To hear my conversation with Ethan, click the media player under the picture below or check out “Torg Stories” on iTunes via the podcast app on your iPhone or by clicking here .
Ethan and I on the campus of App State University in Boone, North Carolina
Through the experience of some of the education courses I took in graduate school and then during my time teaching at St. John’s University, I accepted the idea that giving a reading quiz was the wrong pedagogical move. For the first time in thirteen years of teaching composition, I have a textbook for the course. I face a question a lot of we teachers face: How will I entice the students to read?
One way I try and get students to read is that I read out loud a part of the text that will be assigned for the next class with hopes this will spark some interest. If I can find the writer online saying something interesting, I show a bit of that to the class. One of the concepts in our textbook is that “texts are people talking.” In prep for reading Anne Lamott’s “Shitty First Drafts,” we watched her TED Talk. I also offer some focusing questions to give the students an idea about why I have assigned the reading. For example, we read Richard Straub’s piece about working in peer groups, and I pointed out Straub asks nine questions related to responding to others’ writing. I ask the students to try and remember two of those questions and apply what he says to what they might do when in a peer review group. Those focusing questions become the material for the reading quiz.
The quizzes are two or three questions. I am not trying to trick anyone with the questions. I have pretty much given the questions before the quiz. I hope the students will try and wrestle with the ideas in the piece. Because I believe writing is thinking and to be more literate is to be more powerful in the world, I don’t think I am wasting the students’ time with the assignments.
In grading the reading quizzes, I see some students still aren’t reading. Sometimes they apologize on the quiz for not reading, and I try to write something positive back to them. I wonder if those students not reading will start. I also learn that many of my students are reading and trying to apply the ideas in the text to their thoughts on writing.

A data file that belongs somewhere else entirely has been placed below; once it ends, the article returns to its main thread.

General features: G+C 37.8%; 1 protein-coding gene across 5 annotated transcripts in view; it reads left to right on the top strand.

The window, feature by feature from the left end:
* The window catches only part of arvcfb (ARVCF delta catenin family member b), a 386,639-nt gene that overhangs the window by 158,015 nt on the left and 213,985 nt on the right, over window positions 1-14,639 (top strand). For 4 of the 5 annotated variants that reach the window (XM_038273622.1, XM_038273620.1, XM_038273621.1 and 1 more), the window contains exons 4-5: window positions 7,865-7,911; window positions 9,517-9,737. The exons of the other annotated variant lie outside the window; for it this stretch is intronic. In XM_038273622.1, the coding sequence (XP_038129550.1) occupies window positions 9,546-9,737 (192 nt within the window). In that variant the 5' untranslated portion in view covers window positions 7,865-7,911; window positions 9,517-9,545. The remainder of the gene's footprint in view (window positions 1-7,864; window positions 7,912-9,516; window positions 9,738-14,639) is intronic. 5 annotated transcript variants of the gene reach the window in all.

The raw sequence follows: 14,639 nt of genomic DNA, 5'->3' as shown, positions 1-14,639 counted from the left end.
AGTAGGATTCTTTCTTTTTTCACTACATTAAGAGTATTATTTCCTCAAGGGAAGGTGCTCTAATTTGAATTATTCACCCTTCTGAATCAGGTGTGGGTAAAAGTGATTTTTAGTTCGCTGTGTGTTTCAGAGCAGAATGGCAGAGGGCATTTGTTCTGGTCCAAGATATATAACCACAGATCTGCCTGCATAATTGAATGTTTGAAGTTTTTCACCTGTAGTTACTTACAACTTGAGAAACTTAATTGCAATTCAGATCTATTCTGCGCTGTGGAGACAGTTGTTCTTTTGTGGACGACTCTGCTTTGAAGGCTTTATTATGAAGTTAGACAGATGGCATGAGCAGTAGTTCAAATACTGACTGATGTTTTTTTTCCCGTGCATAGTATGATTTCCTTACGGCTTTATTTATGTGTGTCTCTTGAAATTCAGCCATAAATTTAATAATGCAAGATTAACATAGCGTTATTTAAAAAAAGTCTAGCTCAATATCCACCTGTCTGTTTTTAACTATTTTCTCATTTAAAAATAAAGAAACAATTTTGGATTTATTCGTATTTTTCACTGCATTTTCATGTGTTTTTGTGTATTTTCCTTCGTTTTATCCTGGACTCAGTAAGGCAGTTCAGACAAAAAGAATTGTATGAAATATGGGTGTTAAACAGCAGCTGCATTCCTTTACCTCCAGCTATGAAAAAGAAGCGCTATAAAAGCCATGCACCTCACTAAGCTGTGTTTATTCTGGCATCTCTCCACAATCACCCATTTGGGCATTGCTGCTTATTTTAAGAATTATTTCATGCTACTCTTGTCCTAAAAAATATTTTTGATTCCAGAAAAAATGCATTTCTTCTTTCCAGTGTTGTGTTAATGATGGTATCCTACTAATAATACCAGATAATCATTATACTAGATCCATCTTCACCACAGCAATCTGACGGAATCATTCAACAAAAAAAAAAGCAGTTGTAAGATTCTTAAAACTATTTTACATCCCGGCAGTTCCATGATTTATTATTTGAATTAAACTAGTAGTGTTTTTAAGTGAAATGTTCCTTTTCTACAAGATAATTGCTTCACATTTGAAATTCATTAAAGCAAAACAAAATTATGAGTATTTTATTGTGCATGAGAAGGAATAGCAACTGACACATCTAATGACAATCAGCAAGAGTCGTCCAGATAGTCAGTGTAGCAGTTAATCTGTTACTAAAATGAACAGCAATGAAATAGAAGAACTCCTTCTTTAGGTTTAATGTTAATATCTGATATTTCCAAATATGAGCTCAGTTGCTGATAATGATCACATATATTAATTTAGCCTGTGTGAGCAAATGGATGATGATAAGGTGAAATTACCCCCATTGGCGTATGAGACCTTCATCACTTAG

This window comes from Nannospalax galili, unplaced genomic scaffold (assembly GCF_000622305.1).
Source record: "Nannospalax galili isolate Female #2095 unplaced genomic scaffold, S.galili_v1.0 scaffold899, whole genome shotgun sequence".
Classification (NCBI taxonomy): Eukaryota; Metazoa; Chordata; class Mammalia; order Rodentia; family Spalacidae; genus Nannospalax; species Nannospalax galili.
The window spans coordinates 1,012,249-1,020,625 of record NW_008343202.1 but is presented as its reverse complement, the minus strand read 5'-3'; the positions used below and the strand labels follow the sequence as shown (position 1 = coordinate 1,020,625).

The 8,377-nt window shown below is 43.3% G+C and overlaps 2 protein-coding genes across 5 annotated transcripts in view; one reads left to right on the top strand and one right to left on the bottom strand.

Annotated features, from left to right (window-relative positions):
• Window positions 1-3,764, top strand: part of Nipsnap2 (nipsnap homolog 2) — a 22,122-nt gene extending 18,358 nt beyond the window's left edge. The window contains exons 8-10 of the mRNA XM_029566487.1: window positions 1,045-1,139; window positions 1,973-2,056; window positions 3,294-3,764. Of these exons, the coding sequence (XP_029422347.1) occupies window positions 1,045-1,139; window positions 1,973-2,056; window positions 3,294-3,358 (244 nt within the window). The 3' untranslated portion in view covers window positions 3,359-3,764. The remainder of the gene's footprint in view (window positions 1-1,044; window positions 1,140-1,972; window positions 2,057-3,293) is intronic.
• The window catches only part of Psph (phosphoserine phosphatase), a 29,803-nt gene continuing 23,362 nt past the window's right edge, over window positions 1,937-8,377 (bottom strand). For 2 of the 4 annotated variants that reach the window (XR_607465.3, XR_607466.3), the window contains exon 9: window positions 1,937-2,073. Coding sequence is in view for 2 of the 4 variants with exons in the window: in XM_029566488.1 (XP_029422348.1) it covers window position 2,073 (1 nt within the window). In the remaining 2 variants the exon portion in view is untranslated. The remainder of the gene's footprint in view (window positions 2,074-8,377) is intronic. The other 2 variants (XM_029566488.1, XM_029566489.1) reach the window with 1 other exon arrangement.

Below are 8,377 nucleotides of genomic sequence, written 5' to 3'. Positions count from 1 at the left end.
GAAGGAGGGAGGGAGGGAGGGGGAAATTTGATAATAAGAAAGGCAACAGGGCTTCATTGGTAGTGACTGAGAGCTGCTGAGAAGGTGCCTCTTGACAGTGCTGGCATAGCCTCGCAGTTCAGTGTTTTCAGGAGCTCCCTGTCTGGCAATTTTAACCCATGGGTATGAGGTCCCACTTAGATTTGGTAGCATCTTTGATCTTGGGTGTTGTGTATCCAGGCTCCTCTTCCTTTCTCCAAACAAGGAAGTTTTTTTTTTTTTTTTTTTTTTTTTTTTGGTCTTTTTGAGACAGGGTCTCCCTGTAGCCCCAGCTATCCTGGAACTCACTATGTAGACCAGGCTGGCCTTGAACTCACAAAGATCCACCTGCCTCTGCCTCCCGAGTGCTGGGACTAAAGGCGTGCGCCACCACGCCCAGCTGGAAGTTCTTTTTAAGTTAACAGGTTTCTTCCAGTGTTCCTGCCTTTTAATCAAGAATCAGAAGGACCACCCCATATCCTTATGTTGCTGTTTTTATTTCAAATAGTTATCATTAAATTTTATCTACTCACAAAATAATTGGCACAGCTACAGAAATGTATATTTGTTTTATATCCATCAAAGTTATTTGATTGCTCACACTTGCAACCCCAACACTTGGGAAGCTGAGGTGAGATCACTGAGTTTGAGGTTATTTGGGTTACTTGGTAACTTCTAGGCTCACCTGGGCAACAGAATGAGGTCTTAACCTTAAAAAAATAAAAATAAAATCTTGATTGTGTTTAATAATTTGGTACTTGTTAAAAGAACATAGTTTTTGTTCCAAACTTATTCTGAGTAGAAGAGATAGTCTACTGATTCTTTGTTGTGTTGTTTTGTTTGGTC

There has been a really fun surprise in my giving of these quizzes. Because my questions require a couple sentences worth of a response, I am starting to feel like I am passing notes with my students about the subject of writing. What I’m doing reminds me a little of high school life in the 80s when classmates used to pass notes. When I respond to the students’ answers and write notes back to them, I see I am in about 90 different mini conversations with writing as the main topic. I thought responding to the quizzes was going to be something boring I did for the purpose of trying to get the students to read so that our time together in class was more interesting. It’s been a nice surprise that the pieces of paper the students and I are passing back and forth are feeling more like conversations about writing.
I had the choice of a couple of different textbooks to use for one of the college writing courses I am teaching. Today, I’m reading in it about narratives and how stories should have a thesis statement. While I do think sometimes I can point to a sentence in some of the stories I love that captures what the writer might have hoped to convey to readers, I can’t support the idea that a story needs a thesis and that’s something that can always be found in a story and marked.
I remember teaching freshman high school students in Charlotte when I thought I was ignorant because I couldn’t find all of the points in the story for a plot diagram. I had to start writing for myself before I realized that all the points on the diagram weren’t in all of the stories that were in our textbook. I hadn’t yet realized that the people who put together the textbooks and wrote the state tests didn’t really understand stories because they weren’t people who tried to write stories anymore.
I also doubt that all writers have a point or purpose to the stories they start. I have talked with a lot of writers who don’t start a story without knowing the theme of it and their reason for writing, but I have also talked to a lot of writers–and usually I’m in this camp–who discover why they are writing during the process of composition. The theme or purpose for the writing is fleshed out while writing.